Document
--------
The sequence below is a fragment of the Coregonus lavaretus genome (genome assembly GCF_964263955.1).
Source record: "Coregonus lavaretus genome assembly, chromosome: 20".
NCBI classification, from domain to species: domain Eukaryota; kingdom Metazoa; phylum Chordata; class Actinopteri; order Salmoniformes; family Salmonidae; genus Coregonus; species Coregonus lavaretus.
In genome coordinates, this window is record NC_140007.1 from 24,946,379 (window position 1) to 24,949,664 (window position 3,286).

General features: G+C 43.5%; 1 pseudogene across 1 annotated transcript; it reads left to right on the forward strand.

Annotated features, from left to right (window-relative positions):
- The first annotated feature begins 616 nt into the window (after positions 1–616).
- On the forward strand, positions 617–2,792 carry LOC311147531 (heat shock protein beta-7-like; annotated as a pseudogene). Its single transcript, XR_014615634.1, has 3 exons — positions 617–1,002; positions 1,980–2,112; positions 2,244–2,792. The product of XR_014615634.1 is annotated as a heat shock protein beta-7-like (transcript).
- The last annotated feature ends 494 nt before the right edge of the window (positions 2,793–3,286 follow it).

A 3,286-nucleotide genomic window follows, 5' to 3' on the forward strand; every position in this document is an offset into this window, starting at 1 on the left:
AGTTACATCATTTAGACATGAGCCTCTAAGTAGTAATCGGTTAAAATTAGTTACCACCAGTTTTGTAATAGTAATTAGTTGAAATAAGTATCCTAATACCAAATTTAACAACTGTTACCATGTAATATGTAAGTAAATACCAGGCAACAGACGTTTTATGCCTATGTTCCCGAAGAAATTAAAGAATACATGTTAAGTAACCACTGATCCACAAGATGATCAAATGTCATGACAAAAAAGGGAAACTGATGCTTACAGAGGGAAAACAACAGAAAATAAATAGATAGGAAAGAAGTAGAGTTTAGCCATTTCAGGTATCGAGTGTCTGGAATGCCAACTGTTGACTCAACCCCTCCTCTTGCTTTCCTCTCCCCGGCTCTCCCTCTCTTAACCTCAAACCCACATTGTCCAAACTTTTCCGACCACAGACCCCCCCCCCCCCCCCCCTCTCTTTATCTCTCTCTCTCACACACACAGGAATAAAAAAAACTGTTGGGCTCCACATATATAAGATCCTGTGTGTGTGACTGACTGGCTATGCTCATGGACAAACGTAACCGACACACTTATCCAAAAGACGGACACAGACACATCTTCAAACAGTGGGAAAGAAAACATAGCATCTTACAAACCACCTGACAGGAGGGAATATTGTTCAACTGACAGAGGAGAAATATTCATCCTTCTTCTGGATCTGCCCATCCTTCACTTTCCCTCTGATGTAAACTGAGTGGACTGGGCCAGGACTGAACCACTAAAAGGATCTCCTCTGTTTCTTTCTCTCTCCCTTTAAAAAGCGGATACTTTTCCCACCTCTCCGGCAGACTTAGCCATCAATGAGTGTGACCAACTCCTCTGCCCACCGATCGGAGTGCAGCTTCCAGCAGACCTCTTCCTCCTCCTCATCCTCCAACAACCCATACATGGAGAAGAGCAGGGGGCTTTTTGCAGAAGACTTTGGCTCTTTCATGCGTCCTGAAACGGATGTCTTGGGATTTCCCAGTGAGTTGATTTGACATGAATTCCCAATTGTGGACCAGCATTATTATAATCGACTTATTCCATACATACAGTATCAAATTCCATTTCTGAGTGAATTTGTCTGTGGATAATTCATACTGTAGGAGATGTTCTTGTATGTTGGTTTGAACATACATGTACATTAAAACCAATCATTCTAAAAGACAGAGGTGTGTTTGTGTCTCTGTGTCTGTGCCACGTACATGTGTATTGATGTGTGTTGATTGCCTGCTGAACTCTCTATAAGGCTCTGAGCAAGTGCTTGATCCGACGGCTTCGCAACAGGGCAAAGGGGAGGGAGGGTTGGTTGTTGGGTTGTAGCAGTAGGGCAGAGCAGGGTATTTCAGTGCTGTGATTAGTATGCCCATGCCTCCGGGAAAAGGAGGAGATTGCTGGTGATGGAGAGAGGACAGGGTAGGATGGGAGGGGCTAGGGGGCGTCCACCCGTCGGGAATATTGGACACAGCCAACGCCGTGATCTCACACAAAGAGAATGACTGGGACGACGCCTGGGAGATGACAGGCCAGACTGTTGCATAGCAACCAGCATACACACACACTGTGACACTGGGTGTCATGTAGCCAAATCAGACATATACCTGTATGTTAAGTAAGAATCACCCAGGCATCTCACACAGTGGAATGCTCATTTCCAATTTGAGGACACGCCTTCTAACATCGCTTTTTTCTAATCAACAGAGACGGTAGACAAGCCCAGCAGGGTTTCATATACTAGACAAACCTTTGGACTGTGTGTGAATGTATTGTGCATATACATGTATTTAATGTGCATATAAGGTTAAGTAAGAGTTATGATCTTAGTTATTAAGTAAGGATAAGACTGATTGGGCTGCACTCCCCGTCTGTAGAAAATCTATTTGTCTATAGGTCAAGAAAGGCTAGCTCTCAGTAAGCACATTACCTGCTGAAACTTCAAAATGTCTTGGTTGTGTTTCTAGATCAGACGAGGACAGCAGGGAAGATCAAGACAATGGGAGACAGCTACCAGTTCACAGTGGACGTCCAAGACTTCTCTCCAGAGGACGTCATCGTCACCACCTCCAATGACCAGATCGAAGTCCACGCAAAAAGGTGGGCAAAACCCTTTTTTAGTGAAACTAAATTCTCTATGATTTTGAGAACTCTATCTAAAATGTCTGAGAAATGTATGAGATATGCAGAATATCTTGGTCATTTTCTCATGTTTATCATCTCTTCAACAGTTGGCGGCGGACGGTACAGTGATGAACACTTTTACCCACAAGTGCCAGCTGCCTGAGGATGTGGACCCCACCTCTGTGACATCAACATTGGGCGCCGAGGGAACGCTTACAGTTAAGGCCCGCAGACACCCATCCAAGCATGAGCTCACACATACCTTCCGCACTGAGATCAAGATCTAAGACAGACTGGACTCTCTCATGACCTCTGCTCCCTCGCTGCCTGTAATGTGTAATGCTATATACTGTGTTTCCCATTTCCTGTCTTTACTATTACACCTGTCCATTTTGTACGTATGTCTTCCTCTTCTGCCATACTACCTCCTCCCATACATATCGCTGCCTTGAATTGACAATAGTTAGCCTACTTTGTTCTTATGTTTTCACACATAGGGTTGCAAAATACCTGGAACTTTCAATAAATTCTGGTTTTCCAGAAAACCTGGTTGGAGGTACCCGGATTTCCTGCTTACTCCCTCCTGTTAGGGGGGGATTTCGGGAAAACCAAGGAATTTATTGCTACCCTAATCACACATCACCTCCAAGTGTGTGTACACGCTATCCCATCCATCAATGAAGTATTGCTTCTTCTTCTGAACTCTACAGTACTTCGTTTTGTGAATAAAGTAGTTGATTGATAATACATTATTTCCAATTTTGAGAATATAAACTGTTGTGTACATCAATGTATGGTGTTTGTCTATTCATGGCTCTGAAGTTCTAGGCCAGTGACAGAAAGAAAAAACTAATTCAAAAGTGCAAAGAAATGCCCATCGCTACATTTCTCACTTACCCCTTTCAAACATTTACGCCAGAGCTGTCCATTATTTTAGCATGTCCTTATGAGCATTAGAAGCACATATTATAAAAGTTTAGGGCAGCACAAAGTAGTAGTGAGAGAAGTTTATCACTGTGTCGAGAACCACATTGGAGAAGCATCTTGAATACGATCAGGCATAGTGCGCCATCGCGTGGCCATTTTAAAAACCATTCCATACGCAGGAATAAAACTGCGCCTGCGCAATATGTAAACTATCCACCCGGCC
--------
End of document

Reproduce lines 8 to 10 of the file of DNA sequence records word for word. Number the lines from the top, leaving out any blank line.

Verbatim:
- On the forward strand, positions 617–2,792 carry LOC311147531 (heat shock protein beta-7-like; annotated as a pseudogene). Its single transcript, XR_014615634.1, has 3 exons — positions 617–1,002; positions 1,980–2,112; positions 2,244–2,792. The product of XR_014615634.1 is annotated as a heat shock protein beta-7-like (transcript).
- The last annotated feature ends 494 nt before the right edge of the window (positions 2,793–3,286 follow it).

A 3,286-nucleotide genomic window follows, 5' to 3' on the forward strand; every position in this document is an offset into this window, starting at 1 on the left: